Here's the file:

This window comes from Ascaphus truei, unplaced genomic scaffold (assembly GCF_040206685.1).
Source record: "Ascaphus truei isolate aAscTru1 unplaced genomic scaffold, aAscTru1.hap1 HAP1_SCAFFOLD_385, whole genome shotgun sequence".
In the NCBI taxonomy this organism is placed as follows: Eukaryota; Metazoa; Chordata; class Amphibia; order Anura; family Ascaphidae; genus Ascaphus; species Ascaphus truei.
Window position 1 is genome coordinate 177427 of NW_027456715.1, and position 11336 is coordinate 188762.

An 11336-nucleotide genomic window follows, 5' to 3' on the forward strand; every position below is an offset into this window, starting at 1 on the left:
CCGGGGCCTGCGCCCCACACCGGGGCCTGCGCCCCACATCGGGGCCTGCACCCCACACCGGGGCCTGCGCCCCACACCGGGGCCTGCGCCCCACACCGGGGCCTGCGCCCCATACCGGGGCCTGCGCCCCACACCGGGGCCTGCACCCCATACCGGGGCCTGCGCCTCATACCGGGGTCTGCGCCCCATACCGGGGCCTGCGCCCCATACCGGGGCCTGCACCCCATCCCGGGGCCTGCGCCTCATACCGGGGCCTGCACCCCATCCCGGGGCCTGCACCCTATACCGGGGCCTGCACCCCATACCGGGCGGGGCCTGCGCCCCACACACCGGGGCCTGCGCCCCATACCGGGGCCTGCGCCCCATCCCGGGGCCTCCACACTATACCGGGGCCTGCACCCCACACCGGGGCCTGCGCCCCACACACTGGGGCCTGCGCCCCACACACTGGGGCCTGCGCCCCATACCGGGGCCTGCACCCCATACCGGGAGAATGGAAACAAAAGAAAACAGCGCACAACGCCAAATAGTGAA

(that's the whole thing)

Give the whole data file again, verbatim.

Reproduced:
This window comes from Ascaphus truei, unplaced genomic scaffold (assembly GCF_040206685.1).
Source record: "Ascaphus truei isolate aAscTru1 unplaced genomic scaffold, aAscTru1.hap1 HAP1_SCAFFOLD_385, whole genome shotgun sequence".
In the NCBI taxonomy this organism is placed as follows: Eukaryota; Metazoa; Chordata; class Amphibia; order Anura; family Ascaphidae; genus Ascaphus; species Ascaphus truei.
Window position 1 is genome coordinate 177427 of NW_027456715.1, and position 11336 is coordinate 188762.

An 11336-nucleotide genomic window follows, 5' to 3' on the forward strand; every position below is an offset into this window, starting at 1 on the left:
CCGGGGCCTGCGCCCCACACCGGGGCCTGCGCCCCACATCGGGGCCTGCACCCCACACCGGGGCCTGCGCCCCACACCGGGGCCTGCGCCCCACACCGGGGCCTGCGCCCCATACCGGGGCCTGCGCCCCACACCGGGGCCTGCACCCCATACCGGGGCCTGCGCCTCATACCGGGGTCTGCGCCCCATACCGGGGCCTGCGCCCCATACCGGGGCCTGCACCCCATCCCGGGGCCTGCGCCTCATACCGGGGCCTGCACCCCATCCCGGGGCCTGCACCCTATACCGGGGCCTGCACCCCATACCGGGCGGGGCCTGCGCCCCACACACCGGGGCCTGCGCCCCATACCGGGGCCTGCGCCCCATCCCGGGGCCTCCACACTATACCGGGGCCTGCACCCCACACCGGGGCCTGCGCCCCACACACTGGGGCCTGCGCCCCACACACTGGGGCCTGCGCCCCATACCGGGGCCTGCACCCCATACCGGGAGAATGGAAACAAAAGAAAACAGCGCACAACGCCAAATAGTGAA